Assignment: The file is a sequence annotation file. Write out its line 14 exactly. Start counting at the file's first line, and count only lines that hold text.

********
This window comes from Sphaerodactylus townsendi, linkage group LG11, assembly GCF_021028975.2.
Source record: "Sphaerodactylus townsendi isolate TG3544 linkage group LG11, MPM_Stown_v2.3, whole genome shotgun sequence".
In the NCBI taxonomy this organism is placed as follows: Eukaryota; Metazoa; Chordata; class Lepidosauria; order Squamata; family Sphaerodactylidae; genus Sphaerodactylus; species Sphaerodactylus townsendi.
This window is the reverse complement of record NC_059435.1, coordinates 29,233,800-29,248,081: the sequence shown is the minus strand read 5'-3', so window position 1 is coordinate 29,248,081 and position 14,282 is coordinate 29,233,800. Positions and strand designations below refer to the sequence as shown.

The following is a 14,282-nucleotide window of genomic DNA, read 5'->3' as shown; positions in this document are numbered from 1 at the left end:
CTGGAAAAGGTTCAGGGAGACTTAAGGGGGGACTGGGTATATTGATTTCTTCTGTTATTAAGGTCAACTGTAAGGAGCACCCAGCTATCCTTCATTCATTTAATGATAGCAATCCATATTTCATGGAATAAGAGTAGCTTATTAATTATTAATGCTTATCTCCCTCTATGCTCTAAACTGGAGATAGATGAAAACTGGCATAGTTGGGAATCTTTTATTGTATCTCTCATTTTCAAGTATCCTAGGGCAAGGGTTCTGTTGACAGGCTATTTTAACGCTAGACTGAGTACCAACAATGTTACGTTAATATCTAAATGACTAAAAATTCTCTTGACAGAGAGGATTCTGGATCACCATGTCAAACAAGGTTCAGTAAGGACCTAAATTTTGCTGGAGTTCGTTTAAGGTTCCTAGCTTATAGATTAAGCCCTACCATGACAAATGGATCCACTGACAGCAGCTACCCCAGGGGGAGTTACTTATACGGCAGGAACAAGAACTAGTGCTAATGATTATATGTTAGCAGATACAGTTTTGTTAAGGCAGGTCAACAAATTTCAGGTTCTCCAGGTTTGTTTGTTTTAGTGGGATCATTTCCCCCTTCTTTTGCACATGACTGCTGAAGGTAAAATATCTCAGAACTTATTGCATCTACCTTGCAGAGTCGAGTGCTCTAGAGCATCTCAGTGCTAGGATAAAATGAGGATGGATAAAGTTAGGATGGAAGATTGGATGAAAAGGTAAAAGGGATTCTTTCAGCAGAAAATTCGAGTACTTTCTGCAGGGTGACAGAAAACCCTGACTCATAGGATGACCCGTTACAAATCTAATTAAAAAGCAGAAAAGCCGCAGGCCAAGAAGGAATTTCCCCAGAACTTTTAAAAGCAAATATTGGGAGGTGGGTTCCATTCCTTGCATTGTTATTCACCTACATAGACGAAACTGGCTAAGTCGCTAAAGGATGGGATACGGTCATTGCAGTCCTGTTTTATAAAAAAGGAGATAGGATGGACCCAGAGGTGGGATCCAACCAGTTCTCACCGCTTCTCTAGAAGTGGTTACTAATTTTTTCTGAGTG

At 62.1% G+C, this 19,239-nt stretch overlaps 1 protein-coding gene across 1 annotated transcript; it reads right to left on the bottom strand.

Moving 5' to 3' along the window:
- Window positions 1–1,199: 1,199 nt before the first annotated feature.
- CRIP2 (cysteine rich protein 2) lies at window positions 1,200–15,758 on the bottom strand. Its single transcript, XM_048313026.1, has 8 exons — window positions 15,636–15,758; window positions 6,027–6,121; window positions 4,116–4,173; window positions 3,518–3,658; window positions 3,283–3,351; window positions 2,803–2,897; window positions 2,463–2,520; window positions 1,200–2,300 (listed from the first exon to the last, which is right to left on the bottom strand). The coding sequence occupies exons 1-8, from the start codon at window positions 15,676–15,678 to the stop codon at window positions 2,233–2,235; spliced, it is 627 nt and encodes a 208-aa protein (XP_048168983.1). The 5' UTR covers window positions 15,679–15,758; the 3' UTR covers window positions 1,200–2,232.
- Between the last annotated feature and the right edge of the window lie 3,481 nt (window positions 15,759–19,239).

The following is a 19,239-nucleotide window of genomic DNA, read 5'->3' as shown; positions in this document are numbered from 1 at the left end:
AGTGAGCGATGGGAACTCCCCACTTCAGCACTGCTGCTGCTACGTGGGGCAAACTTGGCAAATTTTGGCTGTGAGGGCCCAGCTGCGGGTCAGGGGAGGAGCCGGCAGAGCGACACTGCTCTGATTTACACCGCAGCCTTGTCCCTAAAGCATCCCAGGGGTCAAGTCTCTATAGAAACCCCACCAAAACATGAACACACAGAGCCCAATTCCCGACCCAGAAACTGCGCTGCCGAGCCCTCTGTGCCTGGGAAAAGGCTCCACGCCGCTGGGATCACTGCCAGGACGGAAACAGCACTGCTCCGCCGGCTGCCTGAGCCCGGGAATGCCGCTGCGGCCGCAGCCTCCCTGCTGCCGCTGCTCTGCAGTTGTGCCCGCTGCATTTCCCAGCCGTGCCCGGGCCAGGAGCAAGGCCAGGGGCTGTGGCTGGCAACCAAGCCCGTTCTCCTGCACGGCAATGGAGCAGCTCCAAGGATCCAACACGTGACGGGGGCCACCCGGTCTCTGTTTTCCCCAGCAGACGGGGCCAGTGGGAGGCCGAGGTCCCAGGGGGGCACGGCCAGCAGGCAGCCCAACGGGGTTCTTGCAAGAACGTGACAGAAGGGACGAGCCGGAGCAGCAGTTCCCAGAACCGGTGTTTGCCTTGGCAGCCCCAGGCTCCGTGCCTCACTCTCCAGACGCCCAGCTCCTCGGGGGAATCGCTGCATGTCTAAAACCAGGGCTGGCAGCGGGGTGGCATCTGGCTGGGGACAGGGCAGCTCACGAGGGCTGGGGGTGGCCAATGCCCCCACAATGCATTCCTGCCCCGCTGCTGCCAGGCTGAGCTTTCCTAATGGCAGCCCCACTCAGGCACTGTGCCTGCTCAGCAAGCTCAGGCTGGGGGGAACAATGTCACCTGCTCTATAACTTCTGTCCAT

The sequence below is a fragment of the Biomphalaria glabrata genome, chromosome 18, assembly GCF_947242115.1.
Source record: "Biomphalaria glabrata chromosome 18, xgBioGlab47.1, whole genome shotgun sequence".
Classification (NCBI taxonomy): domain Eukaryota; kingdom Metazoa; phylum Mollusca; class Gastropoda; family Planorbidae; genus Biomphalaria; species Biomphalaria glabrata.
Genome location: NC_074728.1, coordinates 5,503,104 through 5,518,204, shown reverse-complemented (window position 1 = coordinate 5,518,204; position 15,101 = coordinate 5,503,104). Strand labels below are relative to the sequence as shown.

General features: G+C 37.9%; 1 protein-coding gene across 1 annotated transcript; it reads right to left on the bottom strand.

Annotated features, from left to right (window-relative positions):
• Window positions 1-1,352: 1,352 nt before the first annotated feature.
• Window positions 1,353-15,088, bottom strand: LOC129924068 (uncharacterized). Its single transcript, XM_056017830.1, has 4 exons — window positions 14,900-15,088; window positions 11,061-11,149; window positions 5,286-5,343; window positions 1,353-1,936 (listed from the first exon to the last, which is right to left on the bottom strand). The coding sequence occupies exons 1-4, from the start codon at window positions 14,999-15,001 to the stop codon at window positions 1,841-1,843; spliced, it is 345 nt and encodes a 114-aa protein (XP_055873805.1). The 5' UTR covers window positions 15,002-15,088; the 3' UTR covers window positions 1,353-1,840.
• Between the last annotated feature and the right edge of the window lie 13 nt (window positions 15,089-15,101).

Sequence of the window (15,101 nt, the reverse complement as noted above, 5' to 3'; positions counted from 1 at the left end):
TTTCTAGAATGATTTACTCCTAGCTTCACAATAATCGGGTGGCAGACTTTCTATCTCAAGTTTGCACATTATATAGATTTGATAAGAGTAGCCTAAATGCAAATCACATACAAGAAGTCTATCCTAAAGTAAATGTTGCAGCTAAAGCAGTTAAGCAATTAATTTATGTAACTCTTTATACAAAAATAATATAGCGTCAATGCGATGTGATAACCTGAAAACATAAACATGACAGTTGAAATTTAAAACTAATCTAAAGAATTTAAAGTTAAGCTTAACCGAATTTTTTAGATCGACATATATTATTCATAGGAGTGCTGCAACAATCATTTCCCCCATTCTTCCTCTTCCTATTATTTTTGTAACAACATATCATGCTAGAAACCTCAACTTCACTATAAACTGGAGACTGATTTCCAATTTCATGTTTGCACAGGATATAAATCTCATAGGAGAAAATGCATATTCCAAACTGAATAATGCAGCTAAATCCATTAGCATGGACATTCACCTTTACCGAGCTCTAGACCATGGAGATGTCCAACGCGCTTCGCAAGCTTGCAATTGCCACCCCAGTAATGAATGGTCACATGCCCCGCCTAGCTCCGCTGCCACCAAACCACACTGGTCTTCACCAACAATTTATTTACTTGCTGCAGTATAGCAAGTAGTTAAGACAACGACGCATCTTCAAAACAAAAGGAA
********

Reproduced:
The sequence below is a fragment of the Biomphalaria glabrata genome, chromosome 18, assembly GCF_947242115.1.